Coronavirus killing more Black and Hispanic kids: CDC study
Black and Hispanic children were at higher risk of the coronavirus if they had underlying health issues such as asthma and obesity
The coronavirus is disproportionately killing far more Black and Hispanic children, according to a new study by the CDC.
A federal statistics report released Tuesday by the CDC showed that 75% of youth-related deaths from COVID-19 have been minorities. Black, Hispanic and Indian children were dying at rates much higher than their White peers. This startling statistic is despite the fact that these groups make up only 41% of the U.S. population.
The Centers for Disease Control and Prevention declared that there have 391,814 known pediatric cases and 121 deaths between February and July. The numbers represented those under the age of 21.
“This is the strongest evidence yet that there are deep racial disparities in children just like there are in adults,” John Williams, chief of pediatric infectious diseases at UPMC Children’s Hospital of Pittsburgh, told The Washington Post. “What that should mean for people is steps like wearing a mask are not just about protecting your family and yourself. It is about racial equity.”
Two of the possible underlying factors that are contributing to the high rate of deaths were asthma and obesity. These are health issues that many youth suffer from and most of the kids that died had at least one when they died from the virus.
The CDC also noted in their report that social disparities were also factors in life and death when it came to COVID-19. Gaps in education, living conditions and income inequality made some of those exposed to the health pandemic more vulnerable.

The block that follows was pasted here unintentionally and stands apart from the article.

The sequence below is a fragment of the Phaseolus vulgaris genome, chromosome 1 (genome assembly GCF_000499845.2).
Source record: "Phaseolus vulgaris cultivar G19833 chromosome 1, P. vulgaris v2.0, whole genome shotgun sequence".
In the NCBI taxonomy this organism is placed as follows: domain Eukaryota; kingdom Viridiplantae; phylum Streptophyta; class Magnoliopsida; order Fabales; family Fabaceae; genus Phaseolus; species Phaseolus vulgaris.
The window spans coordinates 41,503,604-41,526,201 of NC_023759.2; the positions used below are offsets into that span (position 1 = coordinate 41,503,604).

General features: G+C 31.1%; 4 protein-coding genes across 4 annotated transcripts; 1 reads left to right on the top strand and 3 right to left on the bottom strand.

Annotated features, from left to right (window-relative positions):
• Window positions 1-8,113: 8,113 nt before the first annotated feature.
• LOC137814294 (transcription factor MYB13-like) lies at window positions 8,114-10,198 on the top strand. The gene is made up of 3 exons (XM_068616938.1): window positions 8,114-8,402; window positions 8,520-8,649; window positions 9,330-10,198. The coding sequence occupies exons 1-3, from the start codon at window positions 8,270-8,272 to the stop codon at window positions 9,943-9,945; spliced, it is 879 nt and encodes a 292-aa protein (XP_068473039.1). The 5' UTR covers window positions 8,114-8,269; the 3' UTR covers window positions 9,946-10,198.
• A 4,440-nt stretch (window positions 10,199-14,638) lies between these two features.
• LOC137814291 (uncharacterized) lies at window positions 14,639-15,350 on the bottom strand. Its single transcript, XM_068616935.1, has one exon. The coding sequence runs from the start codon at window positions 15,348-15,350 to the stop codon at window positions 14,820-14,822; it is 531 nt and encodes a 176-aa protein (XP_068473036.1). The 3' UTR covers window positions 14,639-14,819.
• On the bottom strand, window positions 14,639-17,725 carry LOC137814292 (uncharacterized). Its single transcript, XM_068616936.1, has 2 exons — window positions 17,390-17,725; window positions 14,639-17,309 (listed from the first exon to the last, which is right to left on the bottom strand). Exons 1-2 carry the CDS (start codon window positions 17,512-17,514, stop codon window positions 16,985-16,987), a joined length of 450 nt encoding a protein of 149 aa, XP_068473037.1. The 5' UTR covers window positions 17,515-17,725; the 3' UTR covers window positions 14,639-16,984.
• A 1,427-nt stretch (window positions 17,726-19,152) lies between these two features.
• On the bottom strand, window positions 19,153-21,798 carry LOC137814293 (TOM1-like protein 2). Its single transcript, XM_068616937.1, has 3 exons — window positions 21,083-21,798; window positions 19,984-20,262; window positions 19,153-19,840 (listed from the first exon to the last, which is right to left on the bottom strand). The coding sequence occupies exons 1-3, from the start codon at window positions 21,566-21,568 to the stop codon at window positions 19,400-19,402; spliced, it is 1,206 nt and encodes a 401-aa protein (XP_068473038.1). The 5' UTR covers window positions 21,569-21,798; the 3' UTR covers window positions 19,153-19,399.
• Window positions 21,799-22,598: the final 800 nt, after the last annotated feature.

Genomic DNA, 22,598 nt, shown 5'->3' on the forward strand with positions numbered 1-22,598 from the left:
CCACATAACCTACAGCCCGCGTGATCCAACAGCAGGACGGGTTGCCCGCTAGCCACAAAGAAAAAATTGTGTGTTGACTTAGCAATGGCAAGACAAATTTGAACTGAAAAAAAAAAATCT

“On one hand, the small total number of deaths is reassuring. You’re talking about hundreds of thousands of children infected, and only 121 killed,” said Frank Esper, a pediatric infectious-disease specialist at Cleveland Clinic Children’s. “At the same time, proportions at which minority groups are dying are hard to ignore.”
These figures align with minority adults being more susceptible to the coronavirus. As theGrio reported, Black America has been hit with COVID-19 at a rate far outpacing other races. The respiratory disease has exemplified the environmental and societal issues.
At the height of the pandemic in April, Black people in Milwaukee made up just 26% of the population but account for nearly half of coronavirus infections and a vast majority of coronavirus-related deaths
“COVID is just unmasking the deep disinvestment in our communities, the historical injustices and the impact of residential segregation,” Dr. Camara Jones, currently a Harvard University visiting fellow, told ProPublica. “This is the time to name racism as the cause of all of those things. The overrepresentation of people of color in poverty and white people in wealth is not just a happenstance. … It’s because we’re not valued.”
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